Incentives to Encourage Densification (converting houses to triplex, secondary suite, etc.) by creating new opportunities for homeowners with, amongst other things, an increase in the applicable insured mortgage limit.
Extension of First-Time Buyers Mortgage Amortization to 30yr (from 25yr) starting August 1, 2024.
Increase RRSP HBP limit to $60,000 (from $35,000) effective April 16, 2024.
Extension of the Grace Period to Repay RRSP Withdrawals by an additional three years for withdrawals between January 2022 and December 2025.
Extension of the Foreign Homebuyers Ban until January 2027.


Additional $15B for the Apartment Construction Loan Program which provides low-cost repayable loans to builders and developers.
Additional $1B to the Affordable Housing Fund which provides low-interest or forgivable loans for affordable housing.
Additional $400mm to the Housing Accelerator Fund (currently $4B) to incentivize zoning removal and speed up permitting.
Launch of a $6B new Canada Housing Infrastructure Fund to accelerate the construction and upgrading of critical housing infrastructure.
Launch of a $1.5B new Canada Rental Protection Fund to acquire affordable rental units at risk of being sold to investors.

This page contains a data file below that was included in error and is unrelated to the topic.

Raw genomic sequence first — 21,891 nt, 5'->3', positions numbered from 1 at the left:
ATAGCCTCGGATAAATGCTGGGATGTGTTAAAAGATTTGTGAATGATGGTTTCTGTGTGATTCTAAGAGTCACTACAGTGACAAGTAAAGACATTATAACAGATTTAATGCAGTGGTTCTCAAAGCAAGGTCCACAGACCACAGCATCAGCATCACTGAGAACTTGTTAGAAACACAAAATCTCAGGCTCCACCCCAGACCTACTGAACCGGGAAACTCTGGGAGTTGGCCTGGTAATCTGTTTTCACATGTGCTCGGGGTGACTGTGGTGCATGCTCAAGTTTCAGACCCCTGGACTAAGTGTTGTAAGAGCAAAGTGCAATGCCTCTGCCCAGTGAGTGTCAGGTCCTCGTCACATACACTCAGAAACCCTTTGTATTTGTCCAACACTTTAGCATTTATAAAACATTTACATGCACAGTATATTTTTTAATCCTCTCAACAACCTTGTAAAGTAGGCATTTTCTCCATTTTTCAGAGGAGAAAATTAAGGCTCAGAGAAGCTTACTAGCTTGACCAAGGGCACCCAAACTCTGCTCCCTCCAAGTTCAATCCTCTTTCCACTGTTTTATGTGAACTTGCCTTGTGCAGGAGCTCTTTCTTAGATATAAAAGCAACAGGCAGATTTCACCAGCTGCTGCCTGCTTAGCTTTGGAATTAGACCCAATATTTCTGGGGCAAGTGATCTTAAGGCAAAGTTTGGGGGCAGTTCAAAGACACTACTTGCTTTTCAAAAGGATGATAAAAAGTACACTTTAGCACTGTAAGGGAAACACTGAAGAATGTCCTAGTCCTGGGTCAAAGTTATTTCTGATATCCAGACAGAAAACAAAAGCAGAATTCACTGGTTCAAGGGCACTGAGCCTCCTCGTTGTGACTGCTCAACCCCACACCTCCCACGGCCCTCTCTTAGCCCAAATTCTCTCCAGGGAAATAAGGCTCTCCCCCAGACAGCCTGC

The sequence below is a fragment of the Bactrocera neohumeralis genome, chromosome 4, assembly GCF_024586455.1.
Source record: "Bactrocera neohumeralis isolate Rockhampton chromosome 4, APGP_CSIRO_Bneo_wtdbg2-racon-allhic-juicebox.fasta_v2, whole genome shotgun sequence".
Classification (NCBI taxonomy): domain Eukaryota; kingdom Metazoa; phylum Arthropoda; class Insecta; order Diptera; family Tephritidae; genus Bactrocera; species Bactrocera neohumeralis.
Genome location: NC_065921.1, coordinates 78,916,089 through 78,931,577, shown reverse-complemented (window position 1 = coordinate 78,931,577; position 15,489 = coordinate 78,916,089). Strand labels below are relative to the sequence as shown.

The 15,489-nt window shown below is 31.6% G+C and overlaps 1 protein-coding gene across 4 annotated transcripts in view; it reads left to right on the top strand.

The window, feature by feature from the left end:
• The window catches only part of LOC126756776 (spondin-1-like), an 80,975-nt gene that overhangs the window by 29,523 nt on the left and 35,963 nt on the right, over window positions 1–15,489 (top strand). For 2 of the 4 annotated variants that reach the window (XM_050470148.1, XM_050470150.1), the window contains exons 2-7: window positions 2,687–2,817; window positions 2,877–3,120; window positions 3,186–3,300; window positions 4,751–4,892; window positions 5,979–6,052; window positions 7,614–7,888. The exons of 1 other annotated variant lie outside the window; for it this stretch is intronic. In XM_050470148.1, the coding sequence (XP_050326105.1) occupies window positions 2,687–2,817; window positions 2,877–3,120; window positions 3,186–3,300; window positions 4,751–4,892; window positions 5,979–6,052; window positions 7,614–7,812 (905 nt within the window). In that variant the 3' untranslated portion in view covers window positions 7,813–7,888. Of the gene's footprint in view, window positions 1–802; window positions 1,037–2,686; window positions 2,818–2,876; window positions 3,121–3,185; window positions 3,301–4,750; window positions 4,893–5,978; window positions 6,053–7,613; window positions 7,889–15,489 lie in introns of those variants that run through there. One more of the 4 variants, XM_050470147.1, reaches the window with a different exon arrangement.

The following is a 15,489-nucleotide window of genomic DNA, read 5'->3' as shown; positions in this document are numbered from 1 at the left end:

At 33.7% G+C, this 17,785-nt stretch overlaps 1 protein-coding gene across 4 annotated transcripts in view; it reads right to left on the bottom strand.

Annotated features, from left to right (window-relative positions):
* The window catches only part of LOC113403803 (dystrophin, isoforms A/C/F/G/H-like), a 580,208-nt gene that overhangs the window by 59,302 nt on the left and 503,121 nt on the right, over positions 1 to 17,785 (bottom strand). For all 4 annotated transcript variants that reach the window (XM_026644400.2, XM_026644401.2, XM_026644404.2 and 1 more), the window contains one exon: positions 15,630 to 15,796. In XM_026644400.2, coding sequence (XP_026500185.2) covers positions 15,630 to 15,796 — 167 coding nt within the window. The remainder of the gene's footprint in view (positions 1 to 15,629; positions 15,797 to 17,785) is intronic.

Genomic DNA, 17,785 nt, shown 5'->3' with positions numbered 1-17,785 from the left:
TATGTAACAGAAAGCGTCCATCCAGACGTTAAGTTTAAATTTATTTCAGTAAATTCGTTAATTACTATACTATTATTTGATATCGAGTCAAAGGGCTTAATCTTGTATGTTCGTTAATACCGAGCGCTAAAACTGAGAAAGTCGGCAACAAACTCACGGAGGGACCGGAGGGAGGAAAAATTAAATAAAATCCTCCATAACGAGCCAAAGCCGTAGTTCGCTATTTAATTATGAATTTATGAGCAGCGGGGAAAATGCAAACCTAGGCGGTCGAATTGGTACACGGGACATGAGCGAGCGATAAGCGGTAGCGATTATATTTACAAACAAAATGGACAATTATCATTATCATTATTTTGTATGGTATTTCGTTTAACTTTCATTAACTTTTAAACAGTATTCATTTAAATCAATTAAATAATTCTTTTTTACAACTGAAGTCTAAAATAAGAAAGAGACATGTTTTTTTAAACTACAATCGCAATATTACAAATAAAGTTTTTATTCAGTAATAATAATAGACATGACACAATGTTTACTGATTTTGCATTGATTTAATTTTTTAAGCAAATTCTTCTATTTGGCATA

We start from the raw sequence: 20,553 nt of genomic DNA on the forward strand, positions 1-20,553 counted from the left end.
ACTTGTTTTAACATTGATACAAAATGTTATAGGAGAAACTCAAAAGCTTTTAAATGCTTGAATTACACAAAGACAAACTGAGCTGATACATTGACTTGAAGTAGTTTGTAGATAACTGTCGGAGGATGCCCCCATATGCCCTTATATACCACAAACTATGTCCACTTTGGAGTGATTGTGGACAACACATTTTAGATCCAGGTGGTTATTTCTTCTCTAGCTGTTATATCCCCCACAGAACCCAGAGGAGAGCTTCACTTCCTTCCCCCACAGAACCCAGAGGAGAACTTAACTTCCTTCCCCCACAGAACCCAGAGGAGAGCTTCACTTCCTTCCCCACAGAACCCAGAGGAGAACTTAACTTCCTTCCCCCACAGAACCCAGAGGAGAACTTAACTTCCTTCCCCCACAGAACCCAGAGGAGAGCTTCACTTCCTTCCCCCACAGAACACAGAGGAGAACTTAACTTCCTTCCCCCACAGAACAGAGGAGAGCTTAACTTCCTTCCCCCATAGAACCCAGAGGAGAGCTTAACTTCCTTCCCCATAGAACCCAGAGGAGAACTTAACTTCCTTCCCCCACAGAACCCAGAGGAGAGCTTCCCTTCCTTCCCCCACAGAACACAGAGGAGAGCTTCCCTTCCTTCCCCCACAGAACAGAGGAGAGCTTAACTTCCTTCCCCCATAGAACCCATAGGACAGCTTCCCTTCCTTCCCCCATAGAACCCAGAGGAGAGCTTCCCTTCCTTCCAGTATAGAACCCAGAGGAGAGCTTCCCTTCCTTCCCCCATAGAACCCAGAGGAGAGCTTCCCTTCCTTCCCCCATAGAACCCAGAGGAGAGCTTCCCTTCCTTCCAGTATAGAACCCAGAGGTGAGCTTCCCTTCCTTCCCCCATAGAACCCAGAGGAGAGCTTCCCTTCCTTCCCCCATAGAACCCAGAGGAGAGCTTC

The creation of a New Canadian Renters’ Bill of Rights
The launch of the Canada Builds initiative
The launch of Public Lands for Homes plans
Find the full Canada Housing Plan here.

Housing market

Home sales edged up 0.5% in March compared to February for a third month-over-month increase in the last four months. Active listings also edged up by 0.5%, leaving the listings to sales ratio unchanged at 3.8. On a year-over-year basis, home sales were up 1.7%.

The Teranet-National Bank composite House Price Index rose by 0.2% (seasonally adjusted) led by Vancouver (+2.7%) and moderated by Montreal (-0.9%) and Toronto (-0.6%). The composite index is now down 3.3% from peak set in April of 2022. The table below shows HPI stats for various metropolitan areas. Note how the change from peak prices is different across regions.

Teranet-National Bank composite House Price Index

According to Statistics Canada, Canadian Mortgage credit was up 3.4% year-over-year in February, little changed from the prior month. This is a notable slowdown from the double-digit growth rates seen during the low-rate period of the pandemic. Still, even this more modest growth in credit is evidence of a stable housing market.

Looking ahead, strong demographic growth, low vacancy rates and a central bank poised to cut rates should provide a constructive foundation (no pun intended) for housing activity in the coming months.

Gold-because no one asked…

Police arrested six people this week in a multijurisdictional investigation into the theft of $20 million in gold bars at Toronto Pearson Airport. Warrants have been issued for others, including Air Canada employees. Unfortunately, the culprits did NOT use modified Minis to make a getaway through TTC subway tunnels.

In the meantime, the spot price of gold is reaching new all-time heights, trading at $2,375. Good news for gold holders…except for the new capital gains tax.

This weeks top tip

It’s impossible for a person to learn what they think they already know.

Well, that’s it. It’s the weekend. What are you doing? I’ll probably continue with my training to be a cage fighter or go wolverine hunting in Alaska.


Treasury Guy